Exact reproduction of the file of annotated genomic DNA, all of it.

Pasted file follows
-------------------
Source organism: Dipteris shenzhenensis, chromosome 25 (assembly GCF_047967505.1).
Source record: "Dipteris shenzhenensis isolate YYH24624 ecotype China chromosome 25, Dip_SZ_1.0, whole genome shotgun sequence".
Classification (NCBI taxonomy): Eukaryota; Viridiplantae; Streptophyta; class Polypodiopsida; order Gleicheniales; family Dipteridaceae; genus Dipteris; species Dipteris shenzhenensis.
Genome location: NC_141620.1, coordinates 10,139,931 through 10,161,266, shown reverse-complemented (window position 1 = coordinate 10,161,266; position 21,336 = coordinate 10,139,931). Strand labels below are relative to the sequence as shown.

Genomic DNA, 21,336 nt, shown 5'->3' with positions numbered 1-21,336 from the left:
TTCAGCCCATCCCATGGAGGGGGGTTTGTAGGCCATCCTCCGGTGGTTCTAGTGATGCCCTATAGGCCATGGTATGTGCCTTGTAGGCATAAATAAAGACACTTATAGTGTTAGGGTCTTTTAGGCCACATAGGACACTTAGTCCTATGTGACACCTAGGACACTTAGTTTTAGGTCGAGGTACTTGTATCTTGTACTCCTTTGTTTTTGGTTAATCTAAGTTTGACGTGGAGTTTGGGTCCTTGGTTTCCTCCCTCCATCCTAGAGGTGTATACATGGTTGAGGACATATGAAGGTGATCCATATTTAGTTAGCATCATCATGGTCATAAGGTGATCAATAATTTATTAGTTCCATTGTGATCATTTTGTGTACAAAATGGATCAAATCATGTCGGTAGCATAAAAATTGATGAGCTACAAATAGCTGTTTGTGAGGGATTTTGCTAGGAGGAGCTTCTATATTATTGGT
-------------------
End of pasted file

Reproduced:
Source organism: Dipteris shenzhenensis, chromosome 25 (assembly GCF_047967505.1).
Source record: "Dipteris shenzhenensis isolate YYH24624 ecotype China chromosome 25, Dip_SZ_1.0, whole genome shotgun sequence".
Classification (NCBI taxonomy): Eukaryota; Viridiplantae; Streptophyta; class Polypodiopsida; order Gleicheniales; family Dipteridaceae; genus Dipteris; species Dipteris shenzhenensis.
Genome location: NC_141620.1, coordinates 10,139,931 through 10,161,266, shown reverse-complemented (window position 1 = coordinate 10,161,266; position 21,336 = coordinate 10,139,931). Strand labels below are relative to the sequence as shown.

Genomic DNA, 21,336 nt, shown 5'->3' with positions numbered 1-21,336 from the left:
TTCAGCCCATCCCATGGAGGGGGGTTTGTAGGCCATCCTCCGGTGGTTCTAGTGATGCCCTATAGGCCATGGTATGTGCCTTGTAGGCATAAATAAAGACACTTATAGTGTTAGGGTCTTTTAGGCCACATAGGACACTTAGTCCTATGTGACACCTAGGACACTTAGTTTTAGGTCGAGGTACTTGTATCTTGTACTCCTTTGTTTTTGGTTAATCTAAGTTTGACGTGGAGTTTGGGTCCTTGGTTTCCTCCCTCCATCCTAGAGGTGTATACATGGTTGAGGACATATGAAGGTGATCCATATTTAGTTAGCATCATCATGGTCATAAGGTGATCAATAATTTATTAGTTCCATTGTGATCATTTTGTGTACAAAATGGATCAAATCATGTCGGTAGCATAAAAATTGATGAGCTACAAATAGCTGTTTGTGAGGGATTTTGCTAGGAGGAGCTTCTATATTATTGGT